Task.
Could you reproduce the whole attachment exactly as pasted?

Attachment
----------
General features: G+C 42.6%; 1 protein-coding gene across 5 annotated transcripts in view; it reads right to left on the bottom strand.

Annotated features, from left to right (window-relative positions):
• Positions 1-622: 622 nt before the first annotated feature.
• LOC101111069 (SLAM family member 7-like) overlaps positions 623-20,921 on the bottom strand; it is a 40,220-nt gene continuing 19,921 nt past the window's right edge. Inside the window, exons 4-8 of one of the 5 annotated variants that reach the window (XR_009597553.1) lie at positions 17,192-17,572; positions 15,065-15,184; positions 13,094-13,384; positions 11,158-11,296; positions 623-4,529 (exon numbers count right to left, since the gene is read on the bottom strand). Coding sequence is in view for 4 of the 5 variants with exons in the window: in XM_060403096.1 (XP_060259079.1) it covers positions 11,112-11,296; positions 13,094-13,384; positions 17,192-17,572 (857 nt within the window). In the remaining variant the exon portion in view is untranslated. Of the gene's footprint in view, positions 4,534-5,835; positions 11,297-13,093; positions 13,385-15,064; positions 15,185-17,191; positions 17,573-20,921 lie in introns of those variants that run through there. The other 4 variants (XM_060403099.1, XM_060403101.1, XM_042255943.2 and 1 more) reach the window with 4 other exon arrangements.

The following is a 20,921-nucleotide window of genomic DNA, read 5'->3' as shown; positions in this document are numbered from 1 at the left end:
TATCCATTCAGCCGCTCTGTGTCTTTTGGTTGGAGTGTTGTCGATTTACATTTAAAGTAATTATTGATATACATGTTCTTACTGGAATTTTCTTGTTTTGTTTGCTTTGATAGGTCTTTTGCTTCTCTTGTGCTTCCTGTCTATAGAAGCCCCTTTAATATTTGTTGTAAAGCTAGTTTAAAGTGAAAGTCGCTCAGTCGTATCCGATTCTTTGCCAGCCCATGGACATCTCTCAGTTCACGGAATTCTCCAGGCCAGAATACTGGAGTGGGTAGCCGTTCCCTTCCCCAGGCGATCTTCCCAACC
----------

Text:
General features: G+C 42.6%; 1 protein-coding gene across 5 annotated transcripts in view; it reads right to left on the bottom strand.

Annotated features, from left to right (window-relative positions):
• Positions 1-622: 622 nt before the first annotated feature.
• LOC101111069 (SLAM family member 7-like) overlaps positions 623-20,921 on the bottom strand; it is a 40,220-nt gene continuing 19,921 nt past the window's right edge. Inside the window, exons 4-8 of one of the 5 annotated variants that reach the window (XR_009597553.1) lie at positions 17,192-17,572; positions 15,065-15,184; positions 13,094-13,384; positions 11,158-11,296; positions 623-4,529 (exon numbers count right to left, since the gene is read on the bottom strand). Coding sequence is in view for 4 of the 5 variants with exons in the window: in XM_060403096.1 (XP_060259079.1) it covers positions 11,112-11,296; positions 13,094-13,384; positions 17,192-17,572 (857 nt within the window). In the remaining variant the exon portion in view is untranslated. Of the gene's footprint in view, positions 4,534-5,835; positions 11,297-13,093; positions 13,385-15,064; positions 15,185-17,191; positions 17,573-20,921 lie in introns of those variants that run through there. The other 4 variants (XM_060403099.1, XM_060403101.1, XM_042255943.2 and 1 more) reach the window with 4 other exon arrangements.

The following is a 20,921-nucleotide window of genomic DNA, read 5'->3' as shown; positions in this document are numbered from 1 at the left end:
TATCCATTCAGCCGCTCTGTGTCTTTTGGTTGGAGTGTTGTCGATTTACATTTAAAGTAATTATTGATATACATGTTCTTACTGGAATTTTCTTGTTTTGTTTGCTTTGATAGGTCTTTTGCTTCTCTTGTGCTTCCTGTCTATAGAAGCCCCTTTAATATTTGTTGTAAAGCTAGTTTAAAGTGAAAGTCGCTCAGTCGTATCCGATTCTTTGCCAGCCCATGGACATCTCTCAGTTCACGGAATTCTCCAGGCCAGAATACTGGAGTGGGTAGCCGTTCCCTTCCCCAGGCGATCTTCCCAACC